Barah Darawsheh and Abdullah Ghunaim and their three young children are in Jordan awaiting enough funds to bring them to Cowichan. (Submitted)

Sarah Simpson column: A wish for peaceful Christmas Chaos

I don’t have $20,000 but I do have this platform to reach out to you

There’s always some sort of Christmas chaos surrounding my family. And no, I’m not talking the massive craft fair that took over Duncan last weekend. I mean actual chaos. From the craziness of getting a spot on the ferry over to the Mainland to the excitement of Christmas morning, to having to play Trunk Tetris to try to pack the kids’ gifts from Grammy home, there’s always something. But one thing remains constant — although it’s not always easy, we do it together. Even though I’m a ferry away from the majority of my extended family, we are able to be together almost at will.

Barah Darawsheh and Abdullah Ghunaim and their three young children just want to share that kind of joy. They’ve fled the civil war in Syria and are currently in limbo in Jordan waiting for a private sponsorship group of five Cowichan Valley residents to raise the funds needed to bring them here to their family.

Relatives Nisreen Darawsheh and Mohamad Ghunaim — also Syrian refugees — have settled in the region and long to have their loved ones with them.

“There are many, many families needing stable refuge, and it can be difficult to fathom how we can help – but we can Start With One,” explained Christine Fagan, a member of the sponsorship group. “Hope is now only $20,000 away. Of the $36,000 needed, $16,000 has been raised by the sponsorship group in the form of private donations and a garage sale with the Duncan United Church community.”

I don’t have $20,000 but I do have this platform to reach out to you, and hopefully together we can help spread the word and raise that last bit of money so this family can reunite. If you don’t have the funds, I know it’s tight this time of year especially, maybe do you have some extra time to volunteer to fundraise?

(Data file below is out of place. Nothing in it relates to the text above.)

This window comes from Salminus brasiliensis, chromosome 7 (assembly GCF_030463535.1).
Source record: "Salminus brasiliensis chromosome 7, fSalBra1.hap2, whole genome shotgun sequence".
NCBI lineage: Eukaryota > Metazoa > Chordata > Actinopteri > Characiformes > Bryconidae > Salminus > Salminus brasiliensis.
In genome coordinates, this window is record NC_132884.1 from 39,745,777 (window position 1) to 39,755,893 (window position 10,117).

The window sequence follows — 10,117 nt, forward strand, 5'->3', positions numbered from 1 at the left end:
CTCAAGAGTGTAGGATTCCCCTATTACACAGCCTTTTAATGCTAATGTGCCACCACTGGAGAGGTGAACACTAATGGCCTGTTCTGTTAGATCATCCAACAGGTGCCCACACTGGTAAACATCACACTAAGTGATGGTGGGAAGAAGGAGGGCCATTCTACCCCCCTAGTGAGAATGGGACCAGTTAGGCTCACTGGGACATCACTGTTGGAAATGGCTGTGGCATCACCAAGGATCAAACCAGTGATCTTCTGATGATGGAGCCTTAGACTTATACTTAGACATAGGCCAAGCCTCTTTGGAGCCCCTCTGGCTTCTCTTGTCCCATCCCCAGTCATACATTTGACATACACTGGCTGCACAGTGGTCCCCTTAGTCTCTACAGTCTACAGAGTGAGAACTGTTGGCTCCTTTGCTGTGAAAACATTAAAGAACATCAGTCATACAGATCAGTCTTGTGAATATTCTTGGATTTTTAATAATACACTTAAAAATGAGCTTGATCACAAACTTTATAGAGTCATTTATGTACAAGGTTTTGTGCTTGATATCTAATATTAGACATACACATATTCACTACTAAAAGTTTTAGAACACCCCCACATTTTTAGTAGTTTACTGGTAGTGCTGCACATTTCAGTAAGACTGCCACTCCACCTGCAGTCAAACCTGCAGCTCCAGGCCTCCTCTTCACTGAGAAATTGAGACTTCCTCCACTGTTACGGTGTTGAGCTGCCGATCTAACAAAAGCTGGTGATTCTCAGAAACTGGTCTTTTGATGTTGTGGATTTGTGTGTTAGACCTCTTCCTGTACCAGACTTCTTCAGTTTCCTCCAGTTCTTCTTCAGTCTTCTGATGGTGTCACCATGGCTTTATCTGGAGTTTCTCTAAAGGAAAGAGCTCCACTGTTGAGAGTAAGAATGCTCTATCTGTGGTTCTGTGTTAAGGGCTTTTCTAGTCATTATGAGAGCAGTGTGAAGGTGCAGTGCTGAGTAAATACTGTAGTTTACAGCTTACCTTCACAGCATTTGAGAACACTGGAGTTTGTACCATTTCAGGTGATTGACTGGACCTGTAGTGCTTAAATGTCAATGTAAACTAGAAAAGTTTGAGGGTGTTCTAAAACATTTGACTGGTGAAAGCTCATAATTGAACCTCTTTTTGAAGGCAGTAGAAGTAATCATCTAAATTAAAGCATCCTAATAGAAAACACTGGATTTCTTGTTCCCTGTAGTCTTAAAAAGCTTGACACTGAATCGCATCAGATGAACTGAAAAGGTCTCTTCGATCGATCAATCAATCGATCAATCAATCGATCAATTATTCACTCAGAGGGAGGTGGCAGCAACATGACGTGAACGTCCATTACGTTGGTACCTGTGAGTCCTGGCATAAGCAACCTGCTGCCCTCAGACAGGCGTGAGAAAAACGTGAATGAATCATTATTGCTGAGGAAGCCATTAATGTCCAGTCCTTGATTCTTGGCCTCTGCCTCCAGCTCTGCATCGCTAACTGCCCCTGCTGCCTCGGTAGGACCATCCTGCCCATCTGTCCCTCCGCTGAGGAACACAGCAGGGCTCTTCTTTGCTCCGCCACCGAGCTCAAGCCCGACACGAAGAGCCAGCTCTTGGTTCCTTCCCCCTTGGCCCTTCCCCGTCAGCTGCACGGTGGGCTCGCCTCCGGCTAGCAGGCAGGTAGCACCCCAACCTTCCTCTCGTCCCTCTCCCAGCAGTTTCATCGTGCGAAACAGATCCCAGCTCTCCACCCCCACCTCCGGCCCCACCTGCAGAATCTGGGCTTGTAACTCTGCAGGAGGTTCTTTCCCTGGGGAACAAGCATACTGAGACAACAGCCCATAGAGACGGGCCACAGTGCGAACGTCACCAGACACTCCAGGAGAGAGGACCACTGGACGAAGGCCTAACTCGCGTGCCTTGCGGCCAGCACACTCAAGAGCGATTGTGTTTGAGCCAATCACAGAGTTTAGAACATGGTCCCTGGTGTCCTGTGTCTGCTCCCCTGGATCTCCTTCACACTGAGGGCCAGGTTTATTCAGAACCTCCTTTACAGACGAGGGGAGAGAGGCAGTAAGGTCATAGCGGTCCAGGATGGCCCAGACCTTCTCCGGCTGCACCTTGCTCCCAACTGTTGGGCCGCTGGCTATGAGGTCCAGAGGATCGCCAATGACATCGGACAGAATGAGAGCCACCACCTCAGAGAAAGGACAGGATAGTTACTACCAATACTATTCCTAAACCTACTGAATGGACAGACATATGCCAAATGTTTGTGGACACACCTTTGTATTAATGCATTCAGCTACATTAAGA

Fagan calls it a double love story.

“Barah’s sister Nisreen is married to Abdullah’s brother Mohamad,” she explained.

I actually had to write it out to understand. (Sisters married brothers!)

“The sponsorship group and other volunteers are working toward reuniting these sisters, their husbands and children, so that they may all thrive together here in safety,” Fagan said.

The children haven’t seen two of their cousins in three years and have never met their youngest cousin.

“The cousins here in Duncan are saving their toys for the baby, and on a recent family fishing trip, they asked their parents if they can get fishing rods for their cousins and take them fishing as soon as they arrive,” Fagan said. “We all need family.”

We all need family.

I was careful to use the word “chaos” instead of “crisis” at the beginning of this column because my family chaos is nowhere near a crisis. We are not fleeing war. We are together. We are safe. Everyone wants that. The Darawsheh/Ghunaim family, well, they know what crisis really means. They’re idle in Jordan, unable to work or go to school and in constant fear for their safety. Wouldn’t it be great to see them look forward to enjoying the peaceful chaos that my family — many families here in the region and Canada in general — are blessed to afford. Can you help?

For more information on the sponsorship group, here’s a portal to the Go Fund Me page: https://www.gofundme.com/f/start-with-one-family—the-darawsheh-family. Donations can also be made directly to the Cowichan Intercultural Society; just let staff know it’s for the Darawsheh Fund and leave your email to get a charitable tax receipt.

If you’re interested in hearing the family’s story and helping in the efforts to bring them home to Cowichan, the next presentation is Dec. 1 from 5 p.m. to 6 p.m. at Coffee on the Moon (501 Canada Ave.). To RSVP or for more information please email: StartWithOneFamily@outlook.com

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